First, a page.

Another game that was heralded as a masterpiece and somehow (almost) didn’t work for me was What Remains of Edith Finch. Normally I can take some plot contrivances, but the idea that so many family members passed away in such quick succession kept me at arms length; or at least, until I got to Lewis’ story. I both count myself lucky that I don’t have a job as utterly boring as Lewis and some of my friends have had, working in a cannery like him, but also really resonated with his unconscious need to to imagine a world far more interesting than this. I used to work at a local pizza place, and I spent far too many shifts delivering well into the night, dreaming up a world where I was a successful youtuber or a vocalist for a popular band. As morbid as it is, I think I understand Lewis’ ending, because at a time, I felt like my so called reality was a dead end too.

Luckily for me, I had friends to hang out with back then to keep me going, and I did a lot of that this year too. I’ll spare everyone from the League of Legends talk, except to say I played a lot of it in 2017.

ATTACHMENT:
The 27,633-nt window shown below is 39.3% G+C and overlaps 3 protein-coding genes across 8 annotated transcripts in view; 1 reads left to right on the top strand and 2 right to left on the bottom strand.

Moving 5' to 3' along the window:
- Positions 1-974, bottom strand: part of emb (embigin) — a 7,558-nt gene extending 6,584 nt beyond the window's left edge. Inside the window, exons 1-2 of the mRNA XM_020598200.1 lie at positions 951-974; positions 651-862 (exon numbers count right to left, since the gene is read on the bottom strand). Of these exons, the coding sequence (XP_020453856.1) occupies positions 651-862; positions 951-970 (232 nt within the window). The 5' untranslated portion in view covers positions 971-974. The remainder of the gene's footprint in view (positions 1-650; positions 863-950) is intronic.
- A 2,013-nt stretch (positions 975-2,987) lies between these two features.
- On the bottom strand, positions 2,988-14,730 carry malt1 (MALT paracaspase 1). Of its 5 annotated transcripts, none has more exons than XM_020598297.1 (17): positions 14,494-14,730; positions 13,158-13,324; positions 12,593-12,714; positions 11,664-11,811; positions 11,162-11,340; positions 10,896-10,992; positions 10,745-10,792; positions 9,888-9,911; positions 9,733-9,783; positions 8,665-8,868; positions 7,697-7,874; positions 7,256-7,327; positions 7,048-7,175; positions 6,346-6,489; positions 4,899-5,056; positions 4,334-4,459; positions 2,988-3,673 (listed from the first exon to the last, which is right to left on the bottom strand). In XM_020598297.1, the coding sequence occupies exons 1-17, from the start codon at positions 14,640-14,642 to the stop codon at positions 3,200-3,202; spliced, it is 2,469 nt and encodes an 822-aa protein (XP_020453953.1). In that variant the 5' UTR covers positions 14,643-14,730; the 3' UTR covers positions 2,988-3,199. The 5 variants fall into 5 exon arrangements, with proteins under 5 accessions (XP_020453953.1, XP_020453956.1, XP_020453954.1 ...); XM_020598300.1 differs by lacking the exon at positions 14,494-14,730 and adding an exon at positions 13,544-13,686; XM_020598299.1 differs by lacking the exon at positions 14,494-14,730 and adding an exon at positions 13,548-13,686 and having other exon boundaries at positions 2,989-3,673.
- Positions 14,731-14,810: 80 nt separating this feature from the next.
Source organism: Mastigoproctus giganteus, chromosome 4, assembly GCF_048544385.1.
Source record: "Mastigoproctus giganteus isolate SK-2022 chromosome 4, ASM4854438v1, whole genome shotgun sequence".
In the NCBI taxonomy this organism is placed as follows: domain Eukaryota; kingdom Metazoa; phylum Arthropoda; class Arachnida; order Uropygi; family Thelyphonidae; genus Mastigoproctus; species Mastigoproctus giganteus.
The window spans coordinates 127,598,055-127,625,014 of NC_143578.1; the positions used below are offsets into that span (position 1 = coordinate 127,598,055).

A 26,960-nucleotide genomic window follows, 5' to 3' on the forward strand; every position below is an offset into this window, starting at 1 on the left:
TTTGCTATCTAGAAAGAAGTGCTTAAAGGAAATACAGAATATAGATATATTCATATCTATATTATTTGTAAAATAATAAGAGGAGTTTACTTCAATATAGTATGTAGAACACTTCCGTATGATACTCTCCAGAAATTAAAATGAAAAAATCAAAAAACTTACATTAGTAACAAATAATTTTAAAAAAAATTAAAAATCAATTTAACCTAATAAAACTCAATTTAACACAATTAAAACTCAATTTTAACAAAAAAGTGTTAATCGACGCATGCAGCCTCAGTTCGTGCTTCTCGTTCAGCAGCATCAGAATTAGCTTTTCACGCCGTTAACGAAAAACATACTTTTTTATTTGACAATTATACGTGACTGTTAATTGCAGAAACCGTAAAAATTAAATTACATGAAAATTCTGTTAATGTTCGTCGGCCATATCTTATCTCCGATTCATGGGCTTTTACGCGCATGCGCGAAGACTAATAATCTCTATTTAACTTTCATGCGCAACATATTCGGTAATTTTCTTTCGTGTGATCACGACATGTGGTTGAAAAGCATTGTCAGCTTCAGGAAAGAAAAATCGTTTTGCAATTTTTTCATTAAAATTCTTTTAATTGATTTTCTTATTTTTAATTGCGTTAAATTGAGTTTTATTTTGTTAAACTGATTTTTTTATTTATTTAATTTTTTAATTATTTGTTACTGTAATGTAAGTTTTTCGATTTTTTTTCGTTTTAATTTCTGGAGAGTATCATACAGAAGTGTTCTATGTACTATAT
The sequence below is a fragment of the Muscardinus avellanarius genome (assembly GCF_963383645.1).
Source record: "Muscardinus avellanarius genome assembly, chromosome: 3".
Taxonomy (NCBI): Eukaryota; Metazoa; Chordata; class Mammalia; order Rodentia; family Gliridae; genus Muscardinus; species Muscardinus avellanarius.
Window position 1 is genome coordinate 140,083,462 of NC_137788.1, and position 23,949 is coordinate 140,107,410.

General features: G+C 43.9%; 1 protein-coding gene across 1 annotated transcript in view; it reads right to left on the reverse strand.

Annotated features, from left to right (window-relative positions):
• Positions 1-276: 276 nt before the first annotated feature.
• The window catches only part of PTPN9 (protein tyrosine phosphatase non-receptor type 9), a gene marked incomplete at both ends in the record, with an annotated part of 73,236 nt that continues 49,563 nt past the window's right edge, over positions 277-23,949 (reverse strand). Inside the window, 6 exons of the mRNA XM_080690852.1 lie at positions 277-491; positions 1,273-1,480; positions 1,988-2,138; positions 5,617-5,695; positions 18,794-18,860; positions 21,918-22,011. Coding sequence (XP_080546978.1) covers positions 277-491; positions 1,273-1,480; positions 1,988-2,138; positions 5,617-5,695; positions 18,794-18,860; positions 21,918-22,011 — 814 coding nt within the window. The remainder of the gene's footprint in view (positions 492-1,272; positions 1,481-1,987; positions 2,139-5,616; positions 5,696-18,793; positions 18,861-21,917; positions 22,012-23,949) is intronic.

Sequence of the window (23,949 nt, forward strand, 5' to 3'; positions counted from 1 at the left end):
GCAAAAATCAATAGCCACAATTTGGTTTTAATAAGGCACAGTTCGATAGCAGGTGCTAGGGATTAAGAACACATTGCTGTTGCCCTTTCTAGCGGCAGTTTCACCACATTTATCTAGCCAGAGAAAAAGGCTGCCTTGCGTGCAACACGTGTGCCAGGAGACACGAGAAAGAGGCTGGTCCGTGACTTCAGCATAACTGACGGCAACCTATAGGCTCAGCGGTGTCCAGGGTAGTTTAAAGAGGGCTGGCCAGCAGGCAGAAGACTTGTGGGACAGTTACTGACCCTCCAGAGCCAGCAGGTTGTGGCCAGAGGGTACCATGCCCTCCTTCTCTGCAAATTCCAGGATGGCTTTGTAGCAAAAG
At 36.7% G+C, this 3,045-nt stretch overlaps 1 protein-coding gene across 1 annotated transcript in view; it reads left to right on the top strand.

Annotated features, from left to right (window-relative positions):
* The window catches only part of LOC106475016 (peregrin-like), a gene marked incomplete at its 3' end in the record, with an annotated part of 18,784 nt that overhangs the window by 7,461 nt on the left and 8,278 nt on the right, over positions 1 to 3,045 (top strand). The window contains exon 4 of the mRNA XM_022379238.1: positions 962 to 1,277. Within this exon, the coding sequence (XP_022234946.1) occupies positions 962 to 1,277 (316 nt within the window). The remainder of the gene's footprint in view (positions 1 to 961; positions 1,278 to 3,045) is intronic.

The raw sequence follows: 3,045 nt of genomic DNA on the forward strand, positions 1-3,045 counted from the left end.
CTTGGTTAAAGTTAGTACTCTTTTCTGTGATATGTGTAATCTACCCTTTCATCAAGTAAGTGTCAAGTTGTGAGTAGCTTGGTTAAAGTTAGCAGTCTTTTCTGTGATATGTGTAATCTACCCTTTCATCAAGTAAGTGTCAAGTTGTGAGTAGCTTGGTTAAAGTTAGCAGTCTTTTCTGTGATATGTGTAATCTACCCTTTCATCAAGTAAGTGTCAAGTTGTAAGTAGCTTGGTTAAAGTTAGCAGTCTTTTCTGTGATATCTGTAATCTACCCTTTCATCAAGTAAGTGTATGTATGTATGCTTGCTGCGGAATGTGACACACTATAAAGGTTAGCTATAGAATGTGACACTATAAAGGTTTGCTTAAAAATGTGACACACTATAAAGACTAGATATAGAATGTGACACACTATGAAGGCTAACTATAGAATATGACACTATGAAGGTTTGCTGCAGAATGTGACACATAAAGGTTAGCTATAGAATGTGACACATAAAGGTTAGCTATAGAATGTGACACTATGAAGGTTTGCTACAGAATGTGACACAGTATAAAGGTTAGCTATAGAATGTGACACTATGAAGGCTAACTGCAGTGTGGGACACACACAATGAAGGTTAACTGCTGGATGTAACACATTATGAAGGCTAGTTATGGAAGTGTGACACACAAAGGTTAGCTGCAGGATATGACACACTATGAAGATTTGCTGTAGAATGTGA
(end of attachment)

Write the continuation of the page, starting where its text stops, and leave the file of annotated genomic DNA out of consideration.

What I also played a lot of early on with friends was PLAYERUNKNOWN’S Battlegrounds. A few of us in my Discord picked it up early on and, for a few months there, played it nearly every day. It was like nothing else we had ever played, and the mix of realistic guns and movements with really special vehicle physics and questionable strategies made each made unique. A few months in and some chicken dinners later though, the magic began to wear off. A meta had started to form, specific strats became noted, and a lot of the chaos of the game had been streamlined to a few “best practices”. With the recent release of 1.0, I still enjoy the game, but not as much as when it felt like the real insanity that would come with being dropped on an island with so many people.